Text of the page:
Database Design for Mere Mortals: A Hands-On Guide to Relational Database Design / Edition 2

Database Design for Mere Mortals: A Hands-On Guide to Relational Database Design / Edition 2

by Michael J. Hernandez
     
 

“This book takes the somewhat daunting process of database design and breaks it into completely manageable and understandable components. Mike’s approach whilst simple is completely professional, and I can recommend this book to any novice database designer.”

Sandra Barker, Lecturer, University of South Australia, Australia

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Overview

“This book takes the somewhat daunting process of database design and breaks it into completely manageable and understandable components. Mike’s approach whilst simple is completely professional, and I can recommend this book to any novice database designer.”

Sandra Barker, Lecturer, University of South Australia, Australia

“Databases are a critical infrastructure technology for information systems and today’s business. Mike Hernandez has written a literate explanation of database technology–a topic that is intricate and often obscure. If you design databases yourself, this book will educate you about pitfalls and show you what to do. If you purchase products that use a database, the book explains the technology so that you can understand what the vendor is doing and assess their products better.”

Michael Blaha, consultant and trainer, author of A Manager’s Guide to Database Technology

“If you told me that Mike Hernandez could improve on the first edition of Database Design for Mere Mortals I wouldn’t have believed you, but he did! The second edition is packed with more real-world examples, detailed explanations, and even includes database-design tools on the CD-ROM! This is a must-read for anyone who is even remotely interested in relational database design, from the individual who is called upon occasionally to create a useful tool at work, to the seasoned professional who wants to brush up on the fundamentals. Simply put, if you want to do it right, read this book!”

Matt Greer, Process Control Development, The Dow Chemical Company

“Mike’s approach to database design is totally common-sense based, yet he’s adhered to all the rules of good relational database design. I use Mike’s books in my starter database-design class, and I recommend his books to anyone who’s interested in learning how to design databases or how to write SQL queries.”

Michelle Poolet, President, MVDS, Inc.

“Slapping together sophisticated applications with poorly designed data will hurt you just as much now as when Mike wrote his first edition, perhaps even more. Whether you’re just getting started developing with data or are a seasoned pro; whether you've read Mike’s previous book or this is your first; whether you're happier letting someone else design your data or you love doing it yourself–this is the book for you. Mike’s ability to explain these concepts in a way that’s not only clear, but fun, continues to amaze me.”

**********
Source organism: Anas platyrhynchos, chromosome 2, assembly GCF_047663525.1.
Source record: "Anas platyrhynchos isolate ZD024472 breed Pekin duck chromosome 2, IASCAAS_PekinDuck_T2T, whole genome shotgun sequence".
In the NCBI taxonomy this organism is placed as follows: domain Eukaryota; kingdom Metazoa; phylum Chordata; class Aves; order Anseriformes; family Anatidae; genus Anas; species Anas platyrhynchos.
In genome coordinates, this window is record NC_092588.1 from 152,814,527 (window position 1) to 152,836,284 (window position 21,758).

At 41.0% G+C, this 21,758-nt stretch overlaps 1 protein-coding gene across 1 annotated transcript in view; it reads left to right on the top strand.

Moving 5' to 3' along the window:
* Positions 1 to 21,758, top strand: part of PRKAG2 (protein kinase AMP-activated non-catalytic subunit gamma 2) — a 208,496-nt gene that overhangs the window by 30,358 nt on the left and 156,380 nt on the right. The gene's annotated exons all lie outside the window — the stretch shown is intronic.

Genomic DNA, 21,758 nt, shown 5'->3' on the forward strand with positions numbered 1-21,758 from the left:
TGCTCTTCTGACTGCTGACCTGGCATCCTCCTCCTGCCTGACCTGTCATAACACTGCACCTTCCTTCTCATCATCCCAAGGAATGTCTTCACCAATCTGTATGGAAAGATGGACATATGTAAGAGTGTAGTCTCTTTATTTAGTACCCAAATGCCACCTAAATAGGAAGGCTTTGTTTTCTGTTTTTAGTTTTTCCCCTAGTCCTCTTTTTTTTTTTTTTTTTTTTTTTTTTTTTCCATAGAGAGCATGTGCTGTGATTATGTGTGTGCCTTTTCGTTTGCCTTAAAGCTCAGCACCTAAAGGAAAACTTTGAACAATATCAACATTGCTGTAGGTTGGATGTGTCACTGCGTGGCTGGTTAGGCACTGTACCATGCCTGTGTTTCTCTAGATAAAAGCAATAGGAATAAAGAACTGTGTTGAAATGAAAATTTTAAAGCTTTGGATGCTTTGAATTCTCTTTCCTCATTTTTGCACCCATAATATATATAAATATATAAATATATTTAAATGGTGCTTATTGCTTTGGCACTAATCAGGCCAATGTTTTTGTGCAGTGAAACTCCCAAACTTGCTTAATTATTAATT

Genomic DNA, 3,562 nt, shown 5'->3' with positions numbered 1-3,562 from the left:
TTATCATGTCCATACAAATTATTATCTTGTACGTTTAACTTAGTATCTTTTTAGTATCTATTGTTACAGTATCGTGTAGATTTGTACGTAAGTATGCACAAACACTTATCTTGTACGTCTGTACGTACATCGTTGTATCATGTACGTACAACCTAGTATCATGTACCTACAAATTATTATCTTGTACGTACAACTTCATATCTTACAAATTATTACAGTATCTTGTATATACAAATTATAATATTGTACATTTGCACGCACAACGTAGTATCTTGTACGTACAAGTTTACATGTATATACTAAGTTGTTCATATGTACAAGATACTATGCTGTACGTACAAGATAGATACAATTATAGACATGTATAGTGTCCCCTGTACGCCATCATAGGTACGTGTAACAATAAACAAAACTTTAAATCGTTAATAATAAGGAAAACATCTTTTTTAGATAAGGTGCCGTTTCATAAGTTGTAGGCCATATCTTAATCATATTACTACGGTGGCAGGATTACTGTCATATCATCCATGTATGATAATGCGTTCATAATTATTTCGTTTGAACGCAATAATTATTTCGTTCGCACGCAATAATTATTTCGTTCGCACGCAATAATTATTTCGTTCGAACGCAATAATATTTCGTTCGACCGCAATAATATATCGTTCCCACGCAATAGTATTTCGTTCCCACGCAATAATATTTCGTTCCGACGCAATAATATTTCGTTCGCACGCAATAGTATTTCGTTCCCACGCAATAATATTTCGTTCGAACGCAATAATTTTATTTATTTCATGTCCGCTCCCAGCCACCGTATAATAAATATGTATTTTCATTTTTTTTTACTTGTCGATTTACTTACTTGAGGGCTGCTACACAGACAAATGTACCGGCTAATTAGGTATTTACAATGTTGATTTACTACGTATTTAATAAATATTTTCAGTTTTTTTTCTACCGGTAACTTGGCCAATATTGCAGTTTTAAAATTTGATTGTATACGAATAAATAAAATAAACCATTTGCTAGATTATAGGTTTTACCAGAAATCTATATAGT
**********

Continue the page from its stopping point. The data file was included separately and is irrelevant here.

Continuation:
–From the Foreword by Ken Getz, MCW Technologies, coauthor ASP.NET Developer's JumpStart

“The first edition of Mike Hernandez’s book Database Design for Mere Mortals was one of the few books that survived the cut when I moved my office to smaller quarters. The second edition expands and improves on the original in so many ways. It is not only a good, clear read, but contains a remarkable quantity of clear, concise thinking on a very complex subject. It’s a must for anyone interested in the subject of database design.”

Malcolm C. Rubel, Performance Dynamics Associates

“Mike’s excellent guide to relational database design deserves a second edition. His book is an essential tool for fledgling Microsoft Access and other desktop database developers, as well as for client/server pros. I recommend it highly to all my readers.”

Roger Jennings, author of Special Edition Using Access 2002

“There are no silver bullets! Database technology has advanced dramatically, the newest crop of database servers perform operations faster than anyone could have imagined six years ago, but none of these technological advances will help fix a bad database design, or capture data that you forgot to include! Database Design for Mere Mortals™, Second Edition, helps you design your database right in the first place!”

Matt Nunn, Product Manager, SQL Server, Microsoft Corporation

“When my brother started his professional career as a developer, I gave him Mike’s book to help him understand database concepts and make real-world application of database technology. When I need a refresher on the finer points of database design, this is the book I pick up. I do not think that there is a better testimony to the value of a book than that it gets used. For this reason I have wholeheartedly recommended to my peers and students that they utilize this book in their day-to-day development tasks.”